With developments seen in more than 60 cases across 16 jurisdictions, the year 2021 highlights the growing importance of universal jurisdiction within international justice. While welcoming the rise of universal jurisdiction cases, this year’s UJAR highlights the additional efforts needed to bring justice to victims of conflict-related sexual violence A powerful tool to fight against impunity for international crimes, universal jurisdiction should serve as an effective legal procedure for victims of conflict-related sexual violence. Unfortunately, when it comes to sexual violence, this is not yet the case in practice. Out of the 125 charges of international crimes included in the 2021 edition of this report, only 17 addressed conflict-related sexual and gender-based violence. The UJAR 2022 provides an explanation as to why and how universal jurisdiction can become a more effective instrument to bring justice to the victims and survivors of these crimes.
Universal jurisdiction: Justice beyond borders
The UJAR 2022 further documents cases brought under universal jurisdiction for international crimes, including genocide, war crimes and crimes against humanity, for which proceedings have been initiated by judges or prosecutors across the planet and which have undergone developments in 2021. In total, 125 international criminal charges were brought under universal jurisdiction, including 34 charges for war crimes, 66 for crimes against humanity, 25 for genocide. Only 17 charges were brought for conflict-related sexual violence.
Whether it concerns crimes committed during the genocide in Rwanda, during the war in Syria, or even during the Jammeh era in The Gambia, domestic prosecuting authorities, thanks to universal jurisdiction, have an effective means at their disposal to ensure the accused face their actions, and thus allow the voices of the victims to be heard.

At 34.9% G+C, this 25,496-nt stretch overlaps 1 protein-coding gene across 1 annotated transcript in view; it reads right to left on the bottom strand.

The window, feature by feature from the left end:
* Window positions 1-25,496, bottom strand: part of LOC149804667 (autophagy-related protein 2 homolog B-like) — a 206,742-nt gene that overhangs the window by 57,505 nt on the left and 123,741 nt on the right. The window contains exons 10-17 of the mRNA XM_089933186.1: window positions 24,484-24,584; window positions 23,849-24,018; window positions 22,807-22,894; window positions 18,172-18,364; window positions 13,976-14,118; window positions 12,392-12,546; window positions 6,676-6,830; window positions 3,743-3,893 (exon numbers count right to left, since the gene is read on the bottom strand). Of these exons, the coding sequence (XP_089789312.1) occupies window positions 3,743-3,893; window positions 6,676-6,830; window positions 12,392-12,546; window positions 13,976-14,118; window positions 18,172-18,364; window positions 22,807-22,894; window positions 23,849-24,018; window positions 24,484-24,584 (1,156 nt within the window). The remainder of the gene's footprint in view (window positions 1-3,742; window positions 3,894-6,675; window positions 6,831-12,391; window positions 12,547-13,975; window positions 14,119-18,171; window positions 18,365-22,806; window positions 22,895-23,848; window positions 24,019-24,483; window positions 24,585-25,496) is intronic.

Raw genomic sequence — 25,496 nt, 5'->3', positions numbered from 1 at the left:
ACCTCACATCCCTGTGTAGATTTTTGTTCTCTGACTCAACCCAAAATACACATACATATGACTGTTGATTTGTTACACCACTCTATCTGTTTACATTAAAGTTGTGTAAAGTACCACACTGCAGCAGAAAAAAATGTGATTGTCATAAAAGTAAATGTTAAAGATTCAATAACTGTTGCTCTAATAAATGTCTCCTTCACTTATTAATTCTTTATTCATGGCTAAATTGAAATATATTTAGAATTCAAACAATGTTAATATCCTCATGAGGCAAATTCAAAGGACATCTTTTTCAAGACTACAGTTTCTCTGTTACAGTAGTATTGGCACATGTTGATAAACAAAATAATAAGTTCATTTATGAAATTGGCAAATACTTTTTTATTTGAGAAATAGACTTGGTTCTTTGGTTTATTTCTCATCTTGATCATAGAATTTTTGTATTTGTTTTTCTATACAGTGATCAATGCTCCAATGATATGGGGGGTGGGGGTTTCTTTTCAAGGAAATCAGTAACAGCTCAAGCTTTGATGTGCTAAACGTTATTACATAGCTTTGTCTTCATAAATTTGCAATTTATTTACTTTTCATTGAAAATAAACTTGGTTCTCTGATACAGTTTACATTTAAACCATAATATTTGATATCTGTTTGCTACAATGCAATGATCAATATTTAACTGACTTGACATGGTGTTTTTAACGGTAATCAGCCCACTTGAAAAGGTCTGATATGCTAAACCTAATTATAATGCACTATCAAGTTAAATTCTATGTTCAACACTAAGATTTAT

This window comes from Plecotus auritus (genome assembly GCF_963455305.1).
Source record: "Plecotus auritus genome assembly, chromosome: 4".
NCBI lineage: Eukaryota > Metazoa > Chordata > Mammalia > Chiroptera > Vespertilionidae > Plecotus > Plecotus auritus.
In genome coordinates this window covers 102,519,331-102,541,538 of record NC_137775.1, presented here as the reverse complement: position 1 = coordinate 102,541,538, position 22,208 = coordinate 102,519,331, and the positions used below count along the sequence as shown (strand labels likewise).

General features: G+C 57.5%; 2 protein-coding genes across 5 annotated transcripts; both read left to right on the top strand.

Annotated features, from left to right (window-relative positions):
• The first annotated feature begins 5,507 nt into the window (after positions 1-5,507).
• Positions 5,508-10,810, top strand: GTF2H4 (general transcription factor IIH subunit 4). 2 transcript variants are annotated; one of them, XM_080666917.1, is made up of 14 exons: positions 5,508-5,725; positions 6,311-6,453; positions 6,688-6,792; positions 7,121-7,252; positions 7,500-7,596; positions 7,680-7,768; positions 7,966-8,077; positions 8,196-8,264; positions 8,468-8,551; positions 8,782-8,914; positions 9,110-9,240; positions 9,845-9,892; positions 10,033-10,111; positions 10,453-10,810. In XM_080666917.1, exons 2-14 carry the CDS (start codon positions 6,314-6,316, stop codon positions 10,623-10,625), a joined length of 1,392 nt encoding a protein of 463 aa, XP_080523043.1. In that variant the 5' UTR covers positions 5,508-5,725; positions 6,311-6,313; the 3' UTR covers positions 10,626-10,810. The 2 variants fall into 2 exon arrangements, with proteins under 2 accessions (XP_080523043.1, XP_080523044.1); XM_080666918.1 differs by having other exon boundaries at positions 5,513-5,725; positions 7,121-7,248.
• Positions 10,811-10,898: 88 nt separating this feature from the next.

Universal jurisdiction: An overlooked tool to fight conflict-related sexual violence
As a now established legal principle, with a recognized contribution to the fight against impunity, universal jurisdiction does not yet seem as effective in practice in regard to the prosecution of conflict-related sexual violence. After centuries of almost compete invisibility and neglect, sexual violence crimes – such as rape, forced sterilization and nudity, sexual slavery – are now increasingly documented and prosecuted. For example, in 2021, several cases related to universal jurisdiction included convictions for crimes of sexual violence, as seen in the verdicts against Syrian Colonel Anwar Raslan in Germany and Liberian warlord Alieu Kosiah in Switzerland.
Despite this progress, conflict-related sexual violence is still too rarely investigated and prosecuted in universal jurisdiction cases. This can be explained by several factors, including the fact that these crimes are often not integrated into investigative strategies and, when they are prosecuted, they have often been qualified as acts of torture. However, this legal qualification of sexual violence as acts of torture fails to fully reflect the implications of such violence as both a weapon of war and a deeply harmful social tactic which aims to weaken the social fabric of vulnerable communities. In addition, it should be noted that the testimonies of the victims are key to prosecuting these crimes. However, the risk of adding to the victims’ trauma and the stigmatization to which they expose themselves by testifying illustrate the need for specific training of judicial professionals to conduct these interviews.
This publication was researched and produced by TRIAL International. It benefited from the generous support of the Oak Foundation, the Taiwan Foundation for Democracy, UKaid and the City of Geneva. It was compiled in collaboration with Civitas Maxima, CJA, FIDH, REDRESS and ECCHR.